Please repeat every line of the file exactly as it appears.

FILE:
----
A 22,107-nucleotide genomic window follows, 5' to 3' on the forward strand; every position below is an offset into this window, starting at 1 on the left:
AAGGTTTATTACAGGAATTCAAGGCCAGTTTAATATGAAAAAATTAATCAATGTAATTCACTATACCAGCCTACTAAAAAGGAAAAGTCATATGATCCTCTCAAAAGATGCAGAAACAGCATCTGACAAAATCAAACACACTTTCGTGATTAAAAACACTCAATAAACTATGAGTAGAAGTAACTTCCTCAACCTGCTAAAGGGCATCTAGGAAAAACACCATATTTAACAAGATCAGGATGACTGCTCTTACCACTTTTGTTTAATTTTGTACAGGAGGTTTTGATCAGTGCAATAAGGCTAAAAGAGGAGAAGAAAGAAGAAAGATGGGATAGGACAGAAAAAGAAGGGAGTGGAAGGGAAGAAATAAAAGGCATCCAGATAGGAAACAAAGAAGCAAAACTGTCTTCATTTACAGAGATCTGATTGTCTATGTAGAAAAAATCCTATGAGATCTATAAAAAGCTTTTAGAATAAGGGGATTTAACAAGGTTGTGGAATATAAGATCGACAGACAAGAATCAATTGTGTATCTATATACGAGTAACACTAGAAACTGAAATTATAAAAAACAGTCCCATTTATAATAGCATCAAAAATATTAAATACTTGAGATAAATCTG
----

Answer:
A 22,107-nucleotide genomic window follows, 5' to 3' on the forward strand; every position below is an offset into this window, starting at 1 on the left:
AAGGTTTATTACAGGAATTCAAGGCCAGTTTAATATGAAAAAATTAATCAATGTAATTCACTATACCAGCCTACTAAAAAGGAAAAGTCATATGATCCTCTCAAAAGATGCAGAAACAGCATCTGACAAAATCAAACACACTTTCGTGATTAAAAACACTCAATAAACTATGAGTAGAAGTAACTTCCTCAACCTGCTAAAGGGCATCTAGGAAAAACACCATATTTAACAAGATCAGGATGACTGCTCTTACCACTTTTGTTTAATTTTGTACAGGAGGTTTTGATCAGTGCAATAAGGCTAAAAGAGGAGAAGAAAGAAGAAAGATGGGATAGGACAGAAAAAGAAGGGAGTGGAAGGGAAGAAATAAAAGGCATCCAGATAGGAAACAAAGAAGCAAAACTGTCTTCATTTACAGAGATCTGATTGTCTATGTAGAAAAAATCCTATGAGATCTATAAAAAGCTTTTAGAATAAGGGGATTTAACAAGGTTGTGGAATATAAGATCGACAGACAAGAATCAATTGTGTATCTATATACGAGTAACACTAGAAACTGAAATTATAAAAAACAGTCCCATTTATAATAGCATCAAAAATATTAAATACTTGAGATAAATCTG